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Fostering creative performance in art and design education via self-regulated learning

Published on Apr 1, 2019in Instructional Science1.58
· DOI :10.1007/s11251-018-9479-8
Jeffrey A. Greene25
Estimated H-index: 25
(UNC: University of North Carolina at Chapel Hill),
Rebekah Freed (UNC: University of North Carolina at Chapel Hill), R. Keith Sawyer2
Estimated H-index: 2
(UNC: University of North Carolina at Chapel Hill)
Abstract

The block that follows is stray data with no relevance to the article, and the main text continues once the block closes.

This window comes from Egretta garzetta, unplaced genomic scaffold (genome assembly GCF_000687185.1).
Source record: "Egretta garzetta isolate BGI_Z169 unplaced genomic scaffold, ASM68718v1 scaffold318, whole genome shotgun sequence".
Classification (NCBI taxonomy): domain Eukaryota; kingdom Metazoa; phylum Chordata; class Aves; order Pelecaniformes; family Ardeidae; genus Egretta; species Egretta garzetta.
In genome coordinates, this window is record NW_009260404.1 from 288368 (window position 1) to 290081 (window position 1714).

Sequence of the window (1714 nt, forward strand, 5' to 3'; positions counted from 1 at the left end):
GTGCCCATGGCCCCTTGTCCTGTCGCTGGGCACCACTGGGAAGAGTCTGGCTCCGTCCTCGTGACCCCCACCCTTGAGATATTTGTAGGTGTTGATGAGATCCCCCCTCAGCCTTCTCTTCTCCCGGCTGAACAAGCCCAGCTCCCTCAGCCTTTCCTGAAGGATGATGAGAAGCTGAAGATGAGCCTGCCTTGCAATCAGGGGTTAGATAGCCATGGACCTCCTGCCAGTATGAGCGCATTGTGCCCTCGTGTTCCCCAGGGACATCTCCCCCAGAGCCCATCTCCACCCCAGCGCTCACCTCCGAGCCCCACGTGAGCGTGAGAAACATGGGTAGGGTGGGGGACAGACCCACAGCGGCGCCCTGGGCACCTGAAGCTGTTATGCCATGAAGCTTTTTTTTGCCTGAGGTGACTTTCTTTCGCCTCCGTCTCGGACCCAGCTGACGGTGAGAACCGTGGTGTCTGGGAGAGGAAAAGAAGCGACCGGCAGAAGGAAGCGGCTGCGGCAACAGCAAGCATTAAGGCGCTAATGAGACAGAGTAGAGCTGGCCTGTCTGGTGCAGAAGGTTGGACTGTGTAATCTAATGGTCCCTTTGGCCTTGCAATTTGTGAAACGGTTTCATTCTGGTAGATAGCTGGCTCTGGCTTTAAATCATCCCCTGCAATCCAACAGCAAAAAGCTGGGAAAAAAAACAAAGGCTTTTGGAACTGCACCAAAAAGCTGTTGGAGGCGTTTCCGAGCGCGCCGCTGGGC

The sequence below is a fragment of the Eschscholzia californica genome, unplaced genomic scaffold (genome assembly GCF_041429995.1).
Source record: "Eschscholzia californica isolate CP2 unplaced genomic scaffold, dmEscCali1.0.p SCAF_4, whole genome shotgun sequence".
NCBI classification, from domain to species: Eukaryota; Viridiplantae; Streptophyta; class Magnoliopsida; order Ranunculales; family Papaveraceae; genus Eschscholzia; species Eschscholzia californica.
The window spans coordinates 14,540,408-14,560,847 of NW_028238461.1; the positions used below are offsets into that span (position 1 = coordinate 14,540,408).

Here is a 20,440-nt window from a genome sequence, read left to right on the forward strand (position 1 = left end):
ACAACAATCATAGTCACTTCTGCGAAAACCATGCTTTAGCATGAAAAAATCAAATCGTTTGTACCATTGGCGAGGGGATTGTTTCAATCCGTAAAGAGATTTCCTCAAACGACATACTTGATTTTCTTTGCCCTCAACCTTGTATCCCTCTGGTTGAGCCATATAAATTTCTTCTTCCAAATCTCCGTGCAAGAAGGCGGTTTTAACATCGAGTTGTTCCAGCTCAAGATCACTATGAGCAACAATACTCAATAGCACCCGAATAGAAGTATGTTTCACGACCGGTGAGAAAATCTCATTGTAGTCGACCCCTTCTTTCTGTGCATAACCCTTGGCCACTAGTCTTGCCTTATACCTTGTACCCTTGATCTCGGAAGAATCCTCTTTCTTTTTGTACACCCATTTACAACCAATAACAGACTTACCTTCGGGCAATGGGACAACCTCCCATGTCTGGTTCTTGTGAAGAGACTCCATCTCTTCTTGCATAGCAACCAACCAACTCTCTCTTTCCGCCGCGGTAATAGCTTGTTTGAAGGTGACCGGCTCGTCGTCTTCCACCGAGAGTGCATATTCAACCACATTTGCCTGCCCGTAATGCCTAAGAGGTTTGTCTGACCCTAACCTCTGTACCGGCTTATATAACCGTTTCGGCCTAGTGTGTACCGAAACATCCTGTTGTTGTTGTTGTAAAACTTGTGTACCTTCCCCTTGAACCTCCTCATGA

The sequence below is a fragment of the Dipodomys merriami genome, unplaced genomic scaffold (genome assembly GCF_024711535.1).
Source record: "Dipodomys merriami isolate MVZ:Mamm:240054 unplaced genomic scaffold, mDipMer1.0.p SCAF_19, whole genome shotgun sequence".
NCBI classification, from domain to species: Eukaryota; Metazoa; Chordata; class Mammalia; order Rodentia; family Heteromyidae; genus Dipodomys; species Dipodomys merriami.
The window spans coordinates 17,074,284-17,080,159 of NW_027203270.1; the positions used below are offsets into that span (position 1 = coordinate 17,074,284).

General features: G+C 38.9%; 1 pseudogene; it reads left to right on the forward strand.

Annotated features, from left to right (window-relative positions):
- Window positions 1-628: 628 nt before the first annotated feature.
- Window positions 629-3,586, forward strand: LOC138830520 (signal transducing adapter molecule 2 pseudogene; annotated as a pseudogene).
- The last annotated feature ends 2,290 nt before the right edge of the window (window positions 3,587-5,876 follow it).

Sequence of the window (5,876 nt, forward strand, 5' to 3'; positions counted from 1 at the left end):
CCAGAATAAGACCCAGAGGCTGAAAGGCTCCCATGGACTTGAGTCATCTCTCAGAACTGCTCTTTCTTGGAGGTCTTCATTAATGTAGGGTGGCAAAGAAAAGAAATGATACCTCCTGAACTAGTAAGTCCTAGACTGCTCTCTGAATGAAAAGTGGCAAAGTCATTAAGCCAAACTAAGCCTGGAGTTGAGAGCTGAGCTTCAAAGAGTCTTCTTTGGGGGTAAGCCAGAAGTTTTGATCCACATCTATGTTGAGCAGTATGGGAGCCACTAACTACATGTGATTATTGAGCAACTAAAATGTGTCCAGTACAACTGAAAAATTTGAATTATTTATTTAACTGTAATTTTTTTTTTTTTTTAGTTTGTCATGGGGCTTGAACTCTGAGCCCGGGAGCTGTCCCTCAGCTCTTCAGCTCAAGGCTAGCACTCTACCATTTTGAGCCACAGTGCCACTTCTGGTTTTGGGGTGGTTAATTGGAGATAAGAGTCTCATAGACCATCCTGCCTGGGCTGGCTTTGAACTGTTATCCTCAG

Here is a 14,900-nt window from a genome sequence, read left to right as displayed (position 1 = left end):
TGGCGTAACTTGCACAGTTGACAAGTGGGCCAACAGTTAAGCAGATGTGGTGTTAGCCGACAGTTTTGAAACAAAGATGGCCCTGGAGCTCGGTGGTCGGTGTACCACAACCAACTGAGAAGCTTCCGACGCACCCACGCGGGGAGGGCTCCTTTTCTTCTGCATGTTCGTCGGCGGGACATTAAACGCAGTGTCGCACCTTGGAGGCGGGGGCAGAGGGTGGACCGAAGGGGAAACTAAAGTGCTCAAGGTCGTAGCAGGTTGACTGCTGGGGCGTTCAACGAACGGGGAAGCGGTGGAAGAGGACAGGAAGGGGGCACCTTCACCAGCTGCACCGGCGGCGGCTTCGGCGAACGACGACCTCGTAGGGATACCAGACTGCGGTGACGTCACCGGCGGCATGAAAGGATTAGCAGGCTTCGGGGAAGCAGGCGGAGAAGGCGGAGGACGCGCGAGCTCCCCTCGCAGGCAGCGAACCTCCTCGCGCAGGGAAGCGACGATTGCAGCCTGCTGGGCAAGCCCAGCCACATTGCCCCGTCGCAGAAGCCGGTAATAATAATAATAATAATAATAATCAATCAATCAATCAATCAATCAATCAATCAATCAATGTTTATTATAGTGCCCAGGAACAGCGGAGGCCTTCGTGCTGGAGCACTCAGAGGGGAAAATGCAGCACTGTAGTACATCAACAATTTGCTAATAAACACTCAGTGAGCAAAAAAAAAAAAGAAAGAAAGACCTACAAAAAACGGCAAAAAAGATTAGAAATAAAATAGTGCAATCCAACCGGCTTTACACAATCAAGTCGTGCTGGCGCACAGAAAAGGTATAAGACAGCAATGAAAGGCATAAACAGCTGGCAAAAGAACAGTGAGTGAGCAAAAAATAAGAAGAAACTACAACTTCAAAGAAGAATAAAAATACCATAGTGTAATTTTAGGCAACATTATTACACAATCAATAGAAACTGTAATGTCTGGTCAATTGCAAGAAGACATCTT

There is a lack of research and practice focused on how to foster higher-order processing, such as creative performance, within higher education settings. To address this gap in research, we chose to study pedagogical practices in schools of art and design, where one of the intended learning outcomes is creativity. Based upon data gathered as part of a larger study (Sawyer in Thinking Skills and Creativity, http://doi.org/10.1016/J.TSC.2018.08.002, 2018), we found that among a large number of creative performance pedagogical practices we identified, a subset seemed to foster self-regulated learning (SRL). Therefore, the goal of our study was to identify the ways art and design professors enacted practices that foster their students’ self-regulation during learning and performance. We found these professors utilized a number of direct and indirect methods of fostering their students’ SRL, all intended to enhance students’ ability to enact creative performance. In addition to revealing interesting comparisons between SRL in art and design and other more commonly studied contexts such as science or history, our findings suggested numerous directions for expanding SRL models, including a greater focus on process as the outcome of SRL, a need to continue research into SRL during higher-order processing, and gaps regarding the development of SRL.
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